I am really into reading historical books and am a history buff, however historical fiction has always been my favorite to read. I enjoy books that outline a story using historical characters with a good plot, but also books that can explain history.
My favorite books I have ever read were Colleen McCoulough's "Masters in Rome" series.
The books tell about the fall of the Roman Republic and the story is simply engaging because she brings these characters to light.
I have also been reading Steven Saylor's "Novels of Ancient Rome" series
His character is a detective in ancient Rome who helps solve murder cases for people like Cicero, Pompey, and Caesar but always ends up in big trouble such as fighting in battles and meeting with important people.
I am asking for any recommendations on what books to read that are like the ones I have described. I love books with these great plots and characters, but also books that teach history. I was hoping I could find some great authors to hook onto maybe in an ancient Greece setting or the middle ages, WW2, etc. The historical time period isn't very relavent as long as it can tell a historical story.
I love this one.
The Great Gatsby, oh and by the way there is an article on the main blog on "Top 100 Must Read Manly Books" or similar title, make sure you check it out !
"Gates of Fire" by Steven Pressfield.
Kipling has some great books. "The Man Who be King" is my favorite.
Can't go wrong with John Stack, or Robert Harris.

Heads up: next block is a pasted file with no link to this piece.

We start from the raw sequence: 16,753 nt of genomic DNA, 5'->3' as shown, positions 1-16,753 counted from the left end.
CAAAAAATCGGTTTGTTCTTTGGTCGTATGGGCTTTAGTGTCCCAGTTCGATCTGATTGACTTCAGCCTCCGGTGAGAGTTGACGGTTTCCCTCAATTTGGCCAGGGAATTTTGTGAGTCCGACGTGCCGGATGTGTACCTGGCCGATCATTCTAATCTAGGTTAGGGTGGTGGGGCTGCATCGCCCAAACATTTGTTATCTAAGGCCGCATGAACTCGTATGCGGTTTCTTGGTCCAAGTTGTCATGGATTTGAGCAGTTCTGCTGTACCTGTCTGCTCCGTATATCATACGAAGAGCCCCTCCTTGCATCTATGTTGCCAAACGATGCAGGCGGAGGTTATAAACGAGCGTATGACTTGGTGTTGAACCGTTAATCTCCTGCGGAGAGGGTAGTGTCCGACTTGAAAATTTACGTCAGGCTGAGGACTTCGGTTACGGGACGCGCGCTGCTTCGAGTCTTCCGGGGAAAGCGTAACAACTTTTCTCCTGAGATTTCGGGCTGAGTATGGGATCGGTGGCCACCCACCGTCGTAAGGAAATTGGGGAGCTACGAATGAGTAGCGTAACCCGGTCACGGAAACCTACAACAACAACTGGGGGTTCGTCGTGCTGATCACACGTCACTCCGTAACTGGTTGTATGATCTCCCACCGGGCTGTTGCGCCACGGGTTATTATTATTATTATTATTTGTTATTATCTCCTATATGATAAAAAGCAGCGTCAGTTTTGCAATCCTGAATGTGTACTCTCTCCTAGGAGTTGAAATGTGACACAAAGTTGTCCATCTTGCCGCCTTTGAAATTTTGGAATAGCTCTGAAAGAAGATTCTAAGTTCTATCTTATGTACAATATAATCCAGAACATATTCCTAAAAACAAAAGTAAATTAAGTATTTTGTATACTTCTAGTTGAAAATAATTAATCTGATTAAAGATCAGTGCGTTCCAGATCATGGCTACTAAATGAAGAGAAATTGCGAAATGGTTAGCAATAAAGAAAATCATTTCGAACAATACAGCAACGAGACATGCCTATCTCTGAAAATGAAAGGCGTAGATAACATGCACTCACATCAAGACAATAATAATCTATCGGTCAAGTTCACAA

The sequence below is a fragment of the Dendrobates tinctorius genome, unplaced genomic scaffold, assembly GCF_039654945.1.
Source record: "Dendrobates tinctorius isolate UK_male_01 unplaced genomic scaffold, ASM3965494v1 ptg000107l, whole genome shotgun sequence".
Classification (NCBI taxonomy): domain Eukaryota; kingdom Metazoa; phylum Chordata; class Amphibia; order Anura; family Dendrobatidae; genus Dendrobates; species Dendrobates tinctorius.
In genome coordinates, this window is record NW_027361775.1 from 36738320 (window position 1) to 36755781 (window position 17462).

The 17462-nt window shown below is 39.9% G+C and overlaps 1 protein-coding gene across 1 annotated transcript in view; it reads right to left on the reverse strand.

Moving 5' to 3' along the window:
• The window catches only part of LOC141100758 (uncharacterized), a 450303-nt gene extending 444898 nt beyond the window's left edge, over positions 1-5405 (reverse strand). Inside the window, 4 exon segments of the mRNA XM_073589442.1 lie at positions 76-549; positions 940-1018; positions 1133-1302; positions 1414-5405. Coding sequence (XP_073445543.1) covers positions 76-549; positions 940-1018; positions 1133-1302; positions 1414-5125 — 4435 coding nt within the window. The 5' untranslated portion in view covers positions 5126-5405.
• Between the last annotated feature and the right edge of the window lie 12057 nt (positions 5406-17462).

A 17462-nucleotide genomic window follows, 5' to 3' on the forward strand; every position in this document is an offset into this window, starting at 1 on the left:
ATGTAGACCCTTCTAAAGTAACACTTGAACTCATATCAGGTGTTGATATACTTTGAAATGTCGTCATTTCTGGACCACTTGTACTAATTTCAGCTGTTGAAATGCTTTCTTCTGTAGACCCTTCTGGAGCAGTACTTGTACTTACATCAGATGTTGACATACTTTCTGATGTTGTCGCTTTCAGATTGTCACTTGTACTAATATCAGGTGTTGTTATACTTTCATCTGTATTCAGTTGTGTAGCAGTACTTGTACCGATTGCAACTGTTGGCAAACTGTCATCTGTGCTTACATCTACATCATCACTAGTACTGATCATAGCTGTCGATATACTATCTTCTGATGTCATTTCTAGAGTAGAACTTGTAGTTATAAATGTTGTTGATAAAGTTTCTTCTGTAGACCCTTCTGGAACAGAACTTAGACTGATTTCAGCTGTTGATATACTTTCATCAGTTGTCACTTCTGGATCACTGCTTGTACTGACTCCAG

Harry Turtledove also wrote some historical fiction (without the alternate part) under the name H. N. Turteltaub. "Justinian" is a fictional "biography" of Justinian II of the Byzantine Empire. My understanding was that it was a fiction book written using a lot of the research he did for his Ph.D. work. He also wrote a series referred to as the Hellenistic Seafarers. The first one is titled "Over the Wine Dark Sea" It's fun slice-of-life/adventure fiction about Greek traders from Rhodes sailing around the post-Alexander Greek world. I found it nice to get some historical fiction set in the ancient world that wasn't all war.
Mr. Turtledove recommended L. Sprague de Camp in his afterword. You have to really work to find his stuff. I had to ask the librarian, and they went into the basement stacks to get it. "An Elephant for Aristotle" tells a story one of Alexander's officers being sent back to Greece to give Aristotle a gift from Alexander. Seeing as he has to travel from modern India to Greece, it was a good chance to explore the ancient world. If I remember the afterword correctly, the author wrote the story because there is a text in which Aristotle accurately describes an elephant, but based on what historians know about Aristotle's movements during his life, he was never in a place where elephants lived. So, the author came up with one possible way Aristotle could have seen an elephant. I found Mr. de Camp's style a little more challenging to get into than the more modern writers, but certainly entertaining.
I have just finished "Winter of the World", by Ken Follett. It's the second in a series referred to as the Century Trilogy. The first was "The Fall of Giants". The first starts a little before WWI, and follows families in the U.K., Germany, Russia and the U.S. The second starts following the next generation of the same families through the depression and WWII. He hasn't published the third, but I'm looking forward to them. I also read "The Pillars of Earth" by Mr. Follett, about building a cathedral. I enjoyed that too.
I can also recommend "The Sand-Reckoner" by Gillian Bradshaw. It's about Archimedes in Syracuse.